Coxone Dodd in Bronze PDF Print E-mail

A bronze of Music industry pioneer Clement ‘Sir Coxone’Dodd, now stands under the tree under his ‘contemplatin tree’ at Studio One Boulevard.

 The bust,  rendered in bronze by renown sculptress Kay Sullivan, was unveiled in Kingston recently. Billy Heaven, CEO of the funding agency CHASE, told those gathered on the grounds of the recording facility after which Studio One Boulevard was named that the tree the bust was under is the very one that Dodd would sit under to plan his next move.



The legend of flesh passed away now recreated in metal that was eventually unveiled when the white cloth over it was removed to a few persons in the audience chanting "pull, pull, pull" did show Dodd in a somewhat contemplative mood. And Bunny Goodison of the Studio One Foundation spoke of the many trips he and Sir Coxsone's widow Norma had made to Sullivan to ensure that the bust was a correct representation.



Norma Dodd unveiled the bust, along with the afternoon's guest speaker, Minister of Information, Culture, Youth and Sports Olivia 'Babsy' Grange, and Member of Parliament for South St Andrew Dr Omar Davies.

Heaven said the bust had been commissioned at a cost of $1m in 2007, crediting Davies as being at the forefront of the move to further immortalise a man who had a hand in creating immortal music.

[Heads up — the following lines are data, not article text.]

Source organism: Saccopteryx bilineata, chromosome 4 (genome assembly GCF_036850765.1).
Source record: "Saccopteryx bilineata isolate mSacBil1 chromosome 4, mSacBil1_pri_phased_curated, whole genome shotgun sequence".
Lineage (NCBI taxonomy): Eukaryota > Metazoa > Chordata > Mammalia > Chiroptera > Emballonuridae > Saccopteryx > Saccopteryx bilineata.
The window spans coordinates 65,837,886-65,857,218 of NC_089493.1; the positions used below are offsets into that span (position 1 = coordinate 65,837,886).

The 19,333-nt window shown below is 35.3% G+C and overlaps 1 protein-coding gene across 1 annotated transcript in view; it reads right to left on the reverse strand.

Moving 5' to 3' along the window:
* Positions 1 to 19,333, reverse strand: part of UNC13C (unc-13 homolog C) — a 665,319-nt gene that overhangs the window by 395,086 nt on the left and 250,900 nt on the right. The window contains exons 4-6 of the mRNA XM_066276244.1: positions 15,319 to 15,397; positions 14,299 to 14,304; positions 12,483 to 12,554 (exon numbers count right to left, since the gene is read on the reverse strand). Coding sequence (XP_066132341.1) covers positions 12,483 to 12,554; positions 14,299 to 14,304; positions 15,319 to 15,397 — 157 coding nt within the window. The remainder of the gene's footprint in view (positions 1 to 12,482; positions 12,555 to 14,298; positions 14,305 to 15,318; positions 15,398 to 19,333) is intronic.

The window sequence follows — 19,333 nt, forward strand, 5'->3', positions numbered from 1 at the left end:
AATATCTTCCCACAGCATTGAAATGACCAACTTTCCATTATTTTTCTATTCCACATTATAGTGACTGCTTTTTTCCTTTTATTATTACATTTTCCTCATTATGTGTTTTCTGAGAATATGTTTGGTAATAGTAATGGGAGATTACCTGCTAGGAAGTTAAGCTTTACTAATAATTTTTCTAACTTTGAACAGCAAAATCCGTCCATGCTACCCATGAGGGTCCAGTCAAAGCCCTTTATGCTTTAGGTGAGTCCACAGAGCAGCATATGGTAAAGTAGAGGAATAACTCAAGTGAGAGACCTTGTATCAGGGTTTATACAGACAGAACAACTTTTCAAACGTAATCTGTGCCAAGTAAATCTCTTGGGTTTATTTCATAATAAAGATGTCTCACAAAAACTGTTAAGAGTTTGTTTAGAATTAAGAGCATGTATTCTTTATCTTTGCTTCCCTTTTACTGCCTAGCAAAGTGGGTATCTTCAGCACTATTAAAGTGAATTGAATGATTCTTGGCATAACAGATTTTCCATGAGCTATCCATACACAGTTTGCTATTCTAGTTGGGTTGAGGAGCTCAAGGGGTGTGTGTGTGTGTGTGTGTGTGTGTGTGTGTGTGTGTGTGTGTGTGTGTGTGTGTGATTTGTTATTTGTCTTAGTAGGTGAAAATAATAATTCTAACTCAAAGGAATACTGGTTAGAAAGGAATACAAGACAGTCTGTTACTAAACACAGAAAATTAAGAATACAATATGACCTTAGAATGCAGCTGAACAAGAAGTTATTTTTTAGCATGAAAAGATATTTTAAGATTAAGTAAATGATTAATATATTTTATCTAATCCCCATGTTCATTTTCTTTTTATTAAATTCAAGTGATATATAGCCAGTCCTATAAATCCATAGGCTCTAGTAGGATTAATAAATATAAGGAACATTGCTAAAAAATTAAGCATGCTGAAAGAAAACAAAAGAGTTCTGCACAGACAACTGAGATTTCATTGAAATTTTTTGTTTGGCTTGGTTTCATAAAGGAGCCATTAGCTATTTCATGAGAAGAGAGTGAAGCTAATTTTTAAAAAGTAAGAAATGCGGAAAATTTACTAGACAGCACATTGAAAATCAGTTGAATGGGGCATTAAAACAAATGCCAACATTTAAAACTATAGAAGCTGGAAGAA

Davies further pointed out that he had been the minister responsible for establishing the CHASE Fund. In bringing greetings as MP for the area, he said that the Jamaica athletes' performance in Beijing had been a good example of the richness of Jamaica's human resources. However, "a far more consistent example has been the performance of our artistes, especially our musicians, and the music produced at this studio has a permanent place in our history".


 It is a sign

And Grange pointed out that "this music industry has never had the pleasure or the luck of being funded by anyone". She pointed out that Roy Shirley passed away in July, Dizzy Moore in August and Alton Ellis in October. "It is a sign that we are at the end of an era and the beginning of a new one," Grange said.


And she addressed the corrosive effects of twin threats to the music industry, saying "we will all have to work towards eliminating payola and curtailing piracy". Sir Coxsone's daughter, Carol, gave thanks all around and Bunny Goodison had probably the definitive word on what Dodd would probably think about a metal bust of him being made.


 "He was not a vain person. Proud, but not vain. He was aware of what he had achieved, and he knew that he had produced something imperishable that generations to come would cherish," Goodison said.  


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3.26 Copyright (C) 2008 / Copyright (C) 2007 Alain Georgette / Copyright (C) 2006 Frantisek Hliva. All rights reserved."

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